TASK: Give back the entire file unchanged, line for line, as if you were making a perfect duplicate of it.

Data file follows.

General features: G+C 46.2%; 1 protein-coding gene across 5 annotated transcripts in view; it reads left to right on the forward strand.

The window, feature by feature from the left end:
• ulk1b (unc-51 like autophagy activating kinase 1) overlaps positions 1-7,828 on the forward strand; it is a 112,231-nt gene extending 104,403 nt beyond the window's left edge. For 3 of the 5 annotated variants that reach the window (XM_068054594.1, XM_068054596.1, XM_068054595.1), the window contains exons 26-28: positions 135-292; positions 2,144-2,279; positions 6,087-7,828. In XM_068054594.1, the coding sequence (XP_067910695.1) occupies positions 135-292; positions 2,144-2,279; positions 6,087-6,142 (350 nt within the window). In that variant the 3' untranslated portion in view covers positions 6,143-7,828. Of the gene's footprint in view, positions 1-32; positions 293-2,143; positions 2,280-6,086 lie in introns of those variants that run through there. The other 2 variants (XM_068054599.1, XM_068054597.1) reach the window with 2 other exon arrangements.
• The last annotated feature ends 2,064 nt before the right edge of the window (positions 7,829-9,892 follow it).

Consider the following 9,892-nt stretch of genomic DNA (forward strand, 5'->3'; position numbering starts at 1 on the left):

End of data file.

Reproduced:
General features: G+C 46.2%; 1 protein-coding gene across 5 annotated transcripts in view; it reads left to right on the forward strand.

The window, feature by feature from the left end:
• ulk1b (unc-51 like autophagy activating kinase 1) overlaps positions 1-7,828 on the forward strand; it is a 112,231-nt gene extending 104,403 nt beyond the window's left edge. For 3 of the 5 annotated variants that reach the window (XM_068054594.1, XM_068054596.1, XM_068054595.1), the window contains exons 26-28: positions 135-292; positions 2,144-2,279; positions 6,087-7,828. In XM_068054594.1, the coding sequence (XP_067910695.1) occupies positions 135-292; positions 2,144-2,279; positions 6,087-6,142 (350 nt within the window). In that variant the 3' untranslated portion in view covers positions 6,143-7,828. Of the gene's footprint in view, positions 1-32; positions 293-2,143; positions 2,280-6,086 lie in introns of those variants that run through there. The other 2 variants (XM_068054599.1, XM_068054597.1) reach the window with 2 other exon arrangements.
• The last annotated feature ends 2,064 nt before the right edge of the window (positions 7,829-9,892 follow it).

Consider the following 9,892-nt stretch of genomic DNA (forward strand, 5'->3'; position numbering starts at 1 on the left):